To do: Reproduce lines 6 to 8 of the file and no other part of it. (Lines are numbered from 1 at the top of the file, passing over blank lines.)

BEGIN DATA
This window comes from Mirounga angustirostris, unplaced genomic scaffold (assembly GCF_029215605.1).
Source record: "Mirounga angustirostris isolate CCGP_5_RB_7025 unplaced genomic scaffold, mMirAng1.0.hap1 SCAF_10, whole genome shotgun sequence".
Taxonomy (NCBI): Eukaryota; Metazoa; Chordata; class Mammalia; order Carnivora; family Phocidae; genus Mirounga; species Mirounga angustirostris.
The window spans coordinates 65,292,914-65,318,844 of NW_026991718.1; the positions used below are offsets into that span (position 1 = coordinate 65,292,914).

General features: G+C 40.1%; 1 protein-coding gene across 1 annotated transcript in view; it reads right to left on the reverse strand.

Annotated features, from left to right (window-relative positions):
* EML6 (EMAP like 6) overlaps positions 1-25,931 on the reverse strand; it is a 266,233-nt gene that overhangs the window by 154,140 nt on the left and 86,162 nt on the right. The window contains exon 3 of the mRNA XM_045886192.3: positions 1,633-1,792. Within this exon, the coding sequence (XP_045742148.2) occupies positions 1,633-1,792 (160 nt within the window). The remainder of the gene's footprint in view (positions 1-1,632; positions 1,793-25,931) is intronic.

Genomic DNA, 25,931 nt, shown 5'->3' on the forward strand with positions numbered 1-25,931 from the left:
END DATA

Annotated features, from left to right (window-relative positions):
* EML6 (EMAP like 6) overlaps positions 1-25,931 on the reverse strand; it is a 266,233-nt gene that overhangs the window by 154,140 nt on the left and 86,162 nt on the right. The window contains exon 3 of the mRNA XM_045886192.3: positions 1,633-1,792. Within this exon, the coding sequence (XP_045742148.2) occupies positions 1,633-1,792 (160 nt within the window). The remainder of the gene's footprint in view (positions 1-1,632; positions 1,793-25,931) is intronic.

Genomic DNA, 25,931 nt, shown 5'->3' on the forward strand with positions numbered 1-25,931 from the left: